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Joker and diversity: it isn’t a joke

By Alex Curthew-Sanders

Diversity means so much more than what we look like.

It’s been a few months since the film Joker hit cinemas, but prior to its release a lot of controversy surrounded it.

That its violence was “extreme” and not in good taste (implying that violence can be in good taste…?) as well as the matter of it being touted as “boring” and “surface level”.

When it came out, it blew all of these observations out of the water and all of the critical-sharks that initially preyed upon it were swiftly swept away by its incredible success.

When I went to see it, I was left in awe. It managed to capture the feeling of isolation, the feeling of living yet not living in a way that no other film has. It was poignant and powerful and had so much to say about how society (excuse the use of the word, I understand it’s become a meme) treats those lower down the food chain. Not to mention Joaquin Phoenix’s stellar portrayal of the character. One that I’m certain will be placed next to Heath Ledger’s legendary performance and remembered alongside him.

Fast forward to the Oscars and it leads with 11 nominations. If you ask me, it deserved every single one of those nominations and everyone who worked on it should be proud of themselves because they have created a masterpiece.

Unfortunately, this caused more of an uproar than it did a need for celebration. That’s right folks, it’s 2020 now. Movies can’t be nominated simply for being excellent movies! What kind of bigot are you?

Yes, I am referring to the term “diversity”. Diversity is a simple concept and one that I consider important, but not one to be placed above quality. I do agree with the notion that diversity is often placed last on the “to consider” list when reviewing films, but I firmly disagree that it should be placed first and foremost.

When judging the quality of a film, one should be judging the film as a whole. Not just the actors, or the script, or the score, but how all of this gel together to create the artform. Nowhere in this process does it matter what kind of background the actors themselves have.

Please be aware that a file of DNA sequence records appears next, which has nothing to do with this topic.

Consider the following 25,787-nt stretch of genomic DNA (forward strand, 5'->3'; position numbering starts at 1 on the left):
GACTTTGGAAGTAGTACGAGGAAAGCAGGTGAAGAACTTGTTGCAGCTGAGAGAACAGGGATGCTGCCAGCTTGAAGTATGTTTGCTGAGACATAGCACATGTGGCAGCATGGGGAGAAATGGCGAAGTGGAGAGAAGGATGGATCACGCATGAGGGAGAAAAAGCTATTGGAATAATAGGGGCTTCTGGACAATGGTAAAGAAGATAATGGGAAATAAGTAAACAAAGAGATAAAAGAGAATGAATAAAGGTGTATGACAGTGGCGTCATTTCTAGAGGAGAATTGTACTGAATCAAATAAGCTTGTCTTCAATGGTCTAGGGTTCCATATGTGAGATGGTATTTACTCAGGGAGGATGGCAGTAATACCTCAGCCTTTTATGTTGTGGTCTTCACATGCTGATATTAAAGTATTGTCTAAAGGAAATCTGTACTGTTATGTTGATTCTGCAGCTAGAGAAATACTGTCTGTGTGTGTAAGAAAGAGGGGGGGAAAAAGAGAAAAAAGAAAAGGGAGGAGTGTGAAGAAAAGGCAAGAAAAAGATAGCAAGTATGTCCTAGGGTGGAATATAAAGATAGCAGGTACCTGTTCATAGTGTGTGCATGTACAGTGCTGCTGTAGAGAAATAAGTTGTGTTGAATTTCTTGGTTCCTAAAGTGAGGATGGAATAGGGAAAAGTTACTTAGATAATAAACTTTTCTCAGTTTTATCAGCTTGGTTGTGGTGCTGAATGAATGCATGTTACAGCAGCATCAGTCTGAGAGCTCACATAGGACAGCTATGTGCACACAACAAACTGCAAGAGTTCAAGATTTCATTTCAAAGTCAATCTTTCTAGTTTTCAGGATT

Would I have been disappointed if someone of Asian heritage played Joker? No, but if that were the case then we would have missed out on Phoenix’s portrayal. Ultimately, while we may be looking at actors when watching a film, what we are seeing are characters. How the actors look should have no effect on the characters we see.

In the recent TV series “The Witcher”, a popular character Yennefer of Vengerberg, was cast as somebody with a different ethnic background as the character from the games. While some people were displeased by this at first, the vast majority ended up not minding whatsoever because of how well the writers managed to portray Yennefer’s biting personality.  

Instead, diversity should be found in the actual stories that are being told, and I believe Joker succeeded in this regard with flying colours. It wasn’t just your average comic book movie, where the main character has to exhibit some kind of heroic attribute to save the day.

It told the story of an everyday person suffering at the hands of people that care more about the dirt underneath their shoes. In other words, one that can be applied to current times, which is why I think it received so many misguided and outright incorrect summations from ‘critics’. It told a story that some people did not want to hear or see and the way I see it, that must mean it had to have been somewhat left-field, somewhat diverse. Not all stories have strictly happy endings, lads, come on now. Why do you think Infinity War worked so well?

So yes, diversity is important: diversity of storytelling. Let’s all appreciate film for what it is, and not what it appears as on screen.

Description: Joaquin Phoenix in Joker (2019) Joaquin Phoenix in Joker (2019)
 Photo by Niko Tavernise – © 2019 Warner Bros. Entertainment Inc.

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